Some lymphomas behave indolently, with the slow onset of symptoms, and with fluctuating symptoms over years. Other lymphomas behave very aggressively, with rapidly growing masses and, if not treated aggressively, death typically within weeks of diagnosis. A number of lymphoma related emergencies can occur including brain tumor (lymphoma mass), spinal cord compression, pericardial tamponade, vena cava compression, intestinal obstruction, and/or intussusception, due to a tumor mass. Emergencies related to the total tumor burden, and not just to one local tumor mass, include hypercalcemia, hyperuricemia, hyperviscosity syndrome. Other emergencies include lymphomatous meningitis, severe liver disease, and autoimmune hemolytic anemia and/or thrombocytopenia.

Incidence and Prevalence: The incidence for NHL is 19.5 per 100,000 men and women annually; an estimated 65,980 people are diagnosed each year, of which 35,990 are men and 29,990 are women (SEER). An increasing incidence since the 1970s is generally attributed to improved detection methods and the increase in HIV (Vinjamaram). The incidence increases with age, peaking after age 60.

NHL is the most prevalent hematologic neoplasm worldwide and represents about 4% of all cancers (Vinjamaram). Incidence rates are higher in developed countries.

Source: Medical Disability Advisor



Causation and Known Risk Factors

The risk of developing non-Hodgkin's lymphoma increases with age; the median age at diagnosis is 67, including 1.7% diagnosed before age 20, 3.9% between ages 20 and 34, 7.2% between 35 and 44, 19% between 45 and 54, 22% between 55 and 64, 23.6% between 75 and 84, and 8.6% over age 85 (SEER). Men are at a slightly higher risk than women (the male-female ratio is 1.4:1), and whites are at a greater risk than blacks and Asian Americans (Vinjamaram)

Epstein-Barr virus, Human T-lymphocytic virus, type 1, and Human Herpes virus, type 8 are each associated with some types of lymphoma, and proteins made by these viruses appear to play a role in causation of the tumors. Human Immunodeficiency virus (HIV) is associated in that as it advances to AIDS the immunosuppressed state of the person removes the individual's natural tumor suppression function of the immune system. Thus the virus does not manufacture proteins that lead to the tumor, but damages the immune system that normally suppresses attempts of these tumors to form. This is the same as transplant patients, in whom the medications that prevent rejection of the transplant suppress the immune system to the degree that lymphomas are more common.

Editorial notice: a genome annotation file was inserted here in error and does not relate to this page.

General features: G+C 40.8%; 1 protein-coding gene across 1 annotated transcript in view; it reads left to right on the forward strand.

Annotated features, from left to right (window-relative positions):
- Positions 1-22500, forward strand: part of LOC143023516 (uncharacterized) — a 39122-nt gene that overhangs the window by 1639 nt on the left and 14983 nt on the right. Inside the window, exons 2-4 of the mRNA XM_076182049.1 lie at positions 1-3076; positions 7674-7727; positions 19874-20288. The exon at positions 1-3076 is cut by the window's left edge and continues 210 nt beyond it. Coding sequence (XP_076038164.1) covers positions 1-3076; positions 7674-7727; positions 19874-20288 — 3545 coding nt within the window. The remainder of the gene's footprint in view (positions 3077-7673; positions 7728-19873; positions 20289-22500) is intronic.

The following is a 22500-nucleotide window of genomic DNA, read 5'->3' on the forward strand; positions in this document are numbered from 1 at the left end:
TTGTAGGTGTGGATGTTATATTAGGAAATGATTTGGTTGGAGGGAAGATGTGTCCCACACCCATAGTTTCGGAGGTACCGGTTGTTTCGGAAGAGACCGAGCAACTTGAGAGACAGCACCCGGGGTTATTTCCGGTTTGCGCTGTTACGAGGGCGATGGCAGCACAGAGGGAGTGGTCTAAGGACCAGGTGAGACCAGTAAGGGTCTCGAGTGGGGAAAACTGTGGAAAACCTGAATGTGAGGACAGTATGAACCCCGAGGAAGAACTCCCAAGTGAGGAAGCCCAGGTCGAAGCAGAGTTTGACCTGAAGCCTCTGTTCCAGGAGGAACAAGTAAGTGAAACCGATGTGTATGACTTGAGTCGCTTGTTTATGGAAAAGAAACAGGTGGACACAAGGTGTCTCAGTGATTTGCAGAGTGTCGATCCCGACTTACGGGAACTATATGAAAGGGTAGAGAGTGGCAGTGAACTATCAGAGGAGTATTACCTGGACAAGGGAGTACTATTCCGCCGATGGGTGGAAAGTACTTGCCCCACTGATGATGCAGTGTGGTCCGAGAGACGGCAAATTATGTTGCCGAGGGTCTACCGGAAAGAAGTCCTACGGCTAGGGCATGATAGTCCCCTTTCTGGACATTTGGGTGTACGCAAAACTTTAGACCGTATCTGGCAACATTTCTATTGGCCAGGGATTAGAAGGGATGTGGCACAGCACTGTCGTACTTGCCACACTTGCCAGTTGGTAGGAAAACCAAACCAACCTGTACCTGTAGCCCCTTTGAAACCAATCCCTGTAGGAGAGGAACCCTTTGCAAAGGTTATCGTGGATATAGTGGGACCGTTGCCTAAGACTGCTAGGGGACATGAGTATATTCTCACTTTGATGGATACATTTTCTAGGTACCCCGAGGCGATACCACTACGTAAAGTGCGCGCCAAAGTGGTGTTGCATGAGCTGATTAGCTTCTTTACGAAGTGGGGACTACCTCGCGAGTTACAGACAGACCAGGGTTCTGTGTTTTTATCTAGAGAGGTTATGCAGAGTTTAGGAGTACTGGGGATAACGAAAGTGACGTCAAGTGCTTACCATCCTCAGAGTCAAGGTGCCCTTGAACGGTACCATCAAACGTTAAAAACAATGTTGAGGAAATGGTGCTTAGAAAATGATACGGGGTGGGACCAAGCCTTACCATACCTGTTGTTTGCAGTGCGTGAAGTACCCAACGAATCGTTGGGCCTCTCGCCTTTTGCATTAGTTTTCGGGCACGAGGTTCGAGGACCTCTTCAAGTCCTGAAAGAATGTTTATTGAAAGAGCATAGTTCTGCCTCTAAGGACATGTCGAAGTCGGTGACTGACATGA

Risk factors for NHL also include exposure to toxic chemicals including vinyl chloride, herbicides (including dioxins, i.e. Agent Orange), pesticides, hair dyes and heavy metals, as well as ingestion of certain prescription cytotoxic drugs.

The lifetime risk is 2.09%, or about 1 in 48 men and women diagnosed during their lifetime (SEER).

Source: Medical Disability Advisor



Diagnosis

History: The most common presentation is with systemic symptoms, such as painless or slightly tender, swollen lymph nodes in the neck, underarm, or inner thigh (ilioinguinal), fatigue, weight loss, unexplained fever, and sometimes night sweats. Chest pain, coughing, or breathing difficulty may be reported. Some individuals may report itching of the skin. Gastrointestinal involvement may cause abdominal cramping or bloody diarrhea.

Local tumor masses can cause local symptoms, and individuals at times present with the symptoms of brain tumor, spinal cord compression, intestinal obstruction, obstruction of the ureter, and other problems. A history of immunosuppression because of a transplant or because of HIV may be present. The individual’s history may also include exposure to toxic chemicals and heavy metals or prior treatment with cytotoxic drugs (e.g. methotrexate for cancer, rheumatologic disease, or psoriasis).